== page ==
I have to admit that my 3rd grader doesn’t eat school lunches. She has tried what the kids call “hot lunch” exactly 3 times in her entire public school career. She doesn’t like them. At all. Every morning, I fix her lunch, and although I sometimes grumble a little, I am glad to get to choose what she can eat for her midday meal.
But lately, I have been thinking a lot about those hot lunches. For one thing, they feed a lot of children. Many of my daughter’s friends eat them frequently or always. In 2006, more than 30 million children in the U.S. each day ate school lunches. And the school lunch program has been all over the news lately. From downer cows that end up in our kids’ lunches to efforts in districts across the country to combat obesity and bad eating habits in school cafeterias, school lunches seem to be a metaphor for all the bigger issues about food in America today.
Depending on who you talk to, school lunches might be described as anything from a program that nourishes our kids and provides a safety net for poor children to a dumping ground for surplus commodities that promotes childhood obesity, poor health, and lifelong addictions to fast food. I’ve been wanting to write about this since the start of Eat.Drink.Better., but its been hard to know where to start.
Last Sunday, I went to a Forum titled “What’s for Lunch?” about school lunches and farm-to-school programs, which I hoped would clarify things. What it clarified was this: school lunch programs vary by school, district, and state. The federal program does affect what your child is likely to be offered at school, but there are a lot of other factors too. Every evil and inspiring story about food imaginable you can probably find somewhere in the National School Lunch Program (NSLP). The thing that really struck me was this: school lunches are a reflection of our society, and our society’s relationship to food. And right now, that relationship is kind of crazy.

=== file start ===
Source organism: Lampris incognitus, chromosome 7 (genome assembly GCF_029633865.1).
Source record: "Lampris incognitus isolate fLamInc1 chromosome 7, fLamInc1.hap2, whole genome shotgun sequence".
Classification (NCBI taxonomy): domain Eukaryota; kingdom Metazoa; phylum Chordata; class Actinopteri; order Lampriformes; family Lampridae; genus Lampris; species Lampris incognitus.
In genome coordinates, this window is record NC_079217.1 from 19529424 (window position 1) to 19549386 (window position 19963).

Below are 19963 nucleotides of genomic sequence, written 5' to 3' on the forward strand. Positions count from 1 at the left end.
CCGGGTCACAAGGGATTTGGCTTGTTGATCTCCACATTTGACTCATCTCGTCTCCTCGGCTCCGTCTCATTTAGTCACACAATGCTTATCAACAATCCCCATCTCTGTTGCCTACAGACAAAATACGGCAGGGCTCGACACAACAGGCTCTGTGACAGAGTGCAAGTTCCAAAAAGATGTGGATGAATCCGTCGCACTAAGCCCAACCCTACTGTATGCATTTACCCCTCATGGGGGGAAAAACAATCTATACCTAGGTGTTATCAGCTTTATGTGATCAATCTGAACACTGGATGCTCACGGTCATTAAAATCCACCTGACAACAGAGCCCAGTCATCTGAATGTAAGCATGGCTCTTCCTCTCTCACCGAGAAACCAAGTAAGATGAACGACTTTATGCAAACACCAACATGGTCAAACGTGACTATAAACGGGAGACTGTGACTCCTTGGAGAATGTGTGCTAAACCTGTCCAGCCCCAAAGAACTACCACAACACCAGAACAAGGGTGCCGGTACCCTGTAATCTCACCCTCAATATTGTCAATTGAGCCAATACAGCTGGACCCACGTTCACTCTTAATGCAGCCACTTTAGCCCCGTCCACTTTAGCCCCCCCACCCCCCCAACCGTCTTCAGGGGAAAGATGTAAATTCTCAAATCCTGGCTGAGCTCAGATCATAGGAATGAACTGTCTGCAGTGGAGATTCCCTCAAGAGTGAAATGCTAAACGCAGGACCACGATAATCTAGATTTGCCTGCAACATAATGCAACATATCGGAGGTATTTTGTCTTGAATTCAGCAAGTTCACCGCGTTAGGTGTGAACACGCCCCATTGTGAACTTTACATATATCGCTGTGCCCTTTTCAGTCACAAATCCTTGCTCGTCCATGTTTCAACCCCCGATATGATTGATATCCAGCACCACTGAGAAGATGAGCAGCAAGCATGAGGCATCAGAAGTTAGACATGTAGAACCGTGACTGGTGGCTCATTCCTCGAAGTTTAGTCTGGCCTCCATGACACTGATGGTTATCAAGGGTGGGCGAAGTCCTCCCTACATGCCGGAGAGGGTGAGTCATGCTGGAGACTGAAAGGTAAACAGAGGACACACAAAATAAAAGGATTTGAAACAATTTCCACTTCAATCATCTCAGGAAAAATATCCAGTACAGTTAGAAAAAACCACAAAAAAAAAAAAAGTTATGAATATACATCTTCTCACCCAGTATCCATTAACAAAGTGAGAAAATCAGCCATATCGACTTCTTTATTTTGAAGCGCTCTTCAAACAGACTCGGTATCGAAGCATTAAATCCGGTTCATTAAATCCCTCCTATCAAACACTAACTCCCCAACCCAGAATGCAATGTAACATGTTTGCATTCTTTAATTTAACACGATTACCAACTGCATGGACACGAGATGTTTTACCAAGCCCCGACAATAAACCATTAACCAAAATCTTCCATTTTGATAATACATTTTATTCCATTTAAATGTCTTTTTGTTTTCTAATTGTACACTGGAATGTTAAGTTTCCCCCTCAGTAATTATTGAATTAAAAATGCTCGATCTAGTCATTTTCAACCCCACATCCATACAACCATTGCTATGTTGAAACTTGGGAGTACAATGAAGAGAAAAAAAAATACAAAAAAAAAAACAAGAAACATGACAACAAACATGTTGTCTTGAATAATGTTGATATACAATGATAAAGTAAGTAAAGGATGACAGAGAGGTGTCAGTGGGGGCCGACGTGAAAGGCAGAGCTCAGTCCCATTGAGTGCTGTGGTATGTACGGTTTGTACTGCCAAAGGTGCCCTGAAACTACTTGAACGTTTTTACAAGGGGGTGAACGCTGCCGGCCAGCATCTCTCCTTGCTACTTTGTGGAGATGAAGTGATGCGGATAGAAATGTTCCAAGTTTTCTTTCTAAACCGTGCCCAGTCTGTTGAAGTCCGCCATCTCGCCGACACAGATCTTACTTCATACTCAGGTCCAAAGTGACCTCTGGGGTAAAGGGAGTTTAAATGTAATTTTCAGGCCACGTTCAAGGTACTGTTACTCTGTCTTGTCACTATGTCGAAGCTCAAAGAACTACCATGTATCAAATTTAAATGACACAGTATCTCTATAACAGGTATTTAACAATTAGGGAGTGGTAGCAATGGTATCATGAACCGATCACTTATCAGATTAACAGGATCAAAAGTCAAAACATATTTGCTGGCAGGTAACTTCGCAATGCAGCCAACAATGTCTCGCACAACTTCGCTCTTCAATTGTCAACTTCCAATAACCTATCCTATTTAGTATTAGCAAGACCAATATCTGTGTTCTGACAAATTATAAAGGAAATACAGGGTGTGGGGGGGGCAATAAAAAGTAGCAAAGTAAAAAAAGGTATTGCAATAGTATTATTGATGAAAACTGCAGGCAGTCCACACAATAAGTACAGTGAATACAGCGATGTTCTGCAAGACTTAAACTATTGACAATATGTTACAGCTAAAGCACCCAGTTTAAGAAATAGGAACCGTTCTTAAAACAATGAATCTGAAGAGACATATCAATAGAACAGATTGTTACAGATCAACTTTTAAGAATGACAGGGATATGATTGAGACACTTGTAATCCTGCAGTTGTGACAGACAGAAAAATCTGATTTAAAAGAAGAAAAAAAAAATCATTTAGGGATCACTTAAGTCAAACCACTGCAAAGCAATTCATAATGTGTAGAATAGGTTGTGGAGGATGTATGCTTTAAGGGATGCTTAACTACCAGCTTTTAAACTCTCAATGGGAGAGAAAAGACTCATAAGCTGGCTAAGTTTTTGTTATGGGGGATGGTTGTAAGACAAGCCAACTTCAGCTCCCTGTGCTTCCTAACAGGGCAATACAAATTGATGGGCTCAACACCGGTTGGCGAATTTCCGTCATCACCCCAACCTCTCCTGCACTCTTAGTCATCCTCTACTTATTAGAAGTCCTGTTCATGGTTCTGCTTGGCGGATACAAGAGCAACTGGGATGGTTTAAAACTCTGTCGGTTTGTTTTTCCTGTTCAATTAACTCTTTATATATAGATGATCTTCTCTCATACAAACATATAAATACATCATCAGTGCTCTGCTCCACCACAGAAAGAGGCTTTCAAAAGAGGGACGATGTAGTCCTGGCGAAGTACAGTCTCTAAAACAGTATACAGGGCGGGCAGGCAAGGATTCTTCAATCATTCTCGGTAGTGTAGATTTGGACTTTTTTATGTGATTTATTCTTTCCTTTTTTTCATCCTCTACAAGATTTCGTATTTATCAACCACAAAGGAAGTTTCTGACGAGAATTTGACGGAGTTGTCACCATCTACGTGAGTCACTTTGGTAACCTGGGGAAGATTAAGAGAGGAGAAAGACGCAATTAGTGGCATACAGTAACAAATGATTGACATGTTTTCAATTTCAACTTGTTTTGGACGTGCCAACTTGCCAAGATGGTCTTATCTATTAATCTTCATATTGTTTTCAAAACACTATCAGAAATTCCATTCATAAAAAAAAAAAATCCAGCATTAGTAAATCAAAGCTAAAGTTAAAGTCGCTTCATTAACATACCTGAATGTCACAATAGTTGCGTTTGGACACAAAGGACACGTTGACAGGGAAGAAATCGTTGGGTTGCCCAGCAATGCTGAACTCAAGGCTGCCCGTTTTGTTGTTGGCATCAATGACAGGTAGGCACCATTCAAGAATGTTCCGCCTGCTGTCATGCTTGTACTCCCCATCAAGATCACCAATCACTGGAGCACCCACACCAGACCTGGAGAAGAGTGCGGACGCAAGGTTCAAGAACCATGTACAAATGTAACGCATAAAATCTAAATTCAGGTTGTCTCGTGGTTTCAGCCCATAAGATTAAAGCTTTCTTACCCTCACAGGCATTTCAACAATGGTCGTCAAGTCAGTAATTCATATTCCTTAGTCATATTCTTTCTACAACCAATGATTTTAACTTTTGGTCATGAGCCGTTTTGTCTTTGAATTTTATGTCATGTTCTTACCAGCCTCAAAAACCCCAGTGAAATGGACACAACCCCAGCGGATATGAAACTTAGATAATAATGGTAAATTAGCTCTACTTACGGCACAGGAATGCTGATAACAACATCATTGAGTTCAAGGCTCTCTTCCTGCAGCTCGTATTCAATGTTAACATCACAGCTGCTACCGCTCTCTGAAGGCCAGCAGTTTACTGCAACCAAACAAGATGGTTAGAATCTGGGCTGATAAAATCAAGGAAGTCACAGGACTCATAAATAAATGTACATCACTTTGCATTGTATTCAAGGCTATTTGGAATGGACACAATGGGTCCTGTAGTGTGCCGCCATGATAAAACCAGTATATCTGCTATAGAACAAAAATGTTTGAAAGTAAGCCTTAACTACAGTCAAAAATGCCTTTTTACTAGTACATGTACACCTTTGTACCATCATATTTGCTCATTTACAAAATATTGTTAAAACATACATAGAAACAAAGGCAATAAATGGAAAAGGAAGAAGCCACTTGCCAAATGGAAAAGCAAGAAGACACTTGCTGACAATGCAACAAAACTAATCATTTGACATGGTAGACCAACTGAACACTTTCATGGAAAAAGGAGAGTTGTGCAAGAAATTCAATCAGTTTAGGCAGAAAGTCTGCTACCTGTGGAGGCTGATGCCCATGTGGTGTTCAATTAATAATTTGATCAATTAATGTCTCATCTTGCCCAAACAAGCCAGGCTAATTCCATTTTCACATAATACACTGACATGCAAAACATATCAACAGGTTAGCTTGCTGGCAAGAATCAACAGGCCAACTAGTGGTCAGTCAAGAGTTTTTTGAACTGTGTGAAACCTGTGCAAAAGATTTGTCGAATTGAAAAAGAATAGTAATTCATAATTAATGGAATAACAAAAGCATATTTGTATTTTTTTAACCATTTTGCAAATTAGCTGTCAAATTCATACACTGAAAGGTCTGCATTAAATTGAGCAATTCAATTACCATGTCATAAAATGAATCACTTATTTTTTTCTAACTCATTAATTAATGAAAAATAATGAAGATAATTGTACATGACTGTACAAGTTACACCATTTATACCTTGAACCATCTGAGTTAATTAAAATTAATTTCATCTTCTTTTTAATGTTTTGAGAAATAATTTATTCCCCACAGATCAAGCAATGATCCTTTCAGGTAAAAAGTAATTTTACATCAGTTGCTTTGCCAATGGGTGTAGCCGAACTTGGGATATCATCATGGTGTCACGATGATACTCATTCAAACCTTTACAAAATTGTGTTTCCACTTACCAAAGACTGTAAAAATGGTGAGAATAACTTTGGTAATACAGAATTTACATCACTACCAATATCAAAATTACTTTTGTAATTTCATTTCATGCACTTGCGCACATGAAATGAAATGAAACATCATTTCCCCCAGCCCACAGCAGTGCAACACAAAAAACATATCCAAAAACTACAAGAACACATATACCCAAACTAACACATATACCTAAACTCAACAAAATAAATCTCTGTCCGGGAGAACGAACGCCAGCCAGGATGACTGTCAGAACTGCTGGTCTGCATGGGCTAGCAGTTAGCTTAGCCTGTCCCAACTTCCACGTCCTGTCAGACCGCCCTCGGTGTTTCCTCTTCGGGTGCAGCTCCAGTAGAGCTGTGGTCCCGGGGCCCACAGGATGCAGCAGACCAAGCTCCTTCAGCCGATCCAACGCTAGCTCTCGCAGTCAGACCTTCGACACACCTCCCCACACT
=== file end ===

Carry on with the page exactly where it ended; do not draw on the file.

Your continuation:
So this is the first of several posts on the national school lunch program, explaining some of what I’ve learned about how we feed our kids in school at lunch time, and why.
Today, some basic facts:
The National School Lunch Program is a federally assisted meal program which provides “nutritionally balanced” low cost or free lunches. School districts that participate get cash subsidies and donated commodities from the USDA for each meal they serve. They must offer free or reduced price lunches to eligible children. And they must meet federal nutritional guidelines (two sets) that, according to some, make it difficult to provide healthy affordable meals.
Who qualifies for free or reduced price meals? Children from families with incomes at or below 130 percent of the poverty level qualify for free meals. Those with incomes between 130 percent and 185 percent qualify for reduced price meals, which can cost them no more than 40 cents. (This information comes from the Pennsylvania Department of Education fact sheet on the school lunch program.) In Oregon, where I live, 53% of children in public schools qualify for free or reduced price meals. The other 47% may buy the meals for full price. At my daughter’s school, full price lunches cost $1.75.
How much money do schools get from the USDA per child? If the food served to our children is low quality, a major reason is cost. Here is what the federal government gives schools per meal: $2.47 per free lunch, $2.07 per reduced price lunch, and .23 cents per paid lunch.
Beyond these basic facts, the program varies by state and district. Many parents across the country have protested the poor quality of the food in the NSLP, and many have been working for healthier, tastier, fresher food in school lunches. Next time I’ll focus on some examples of inspiring efforts to improve school lunches, including state legislation, farm-to-school projects, school gardens, and chefs taking over as school lunch coordinators.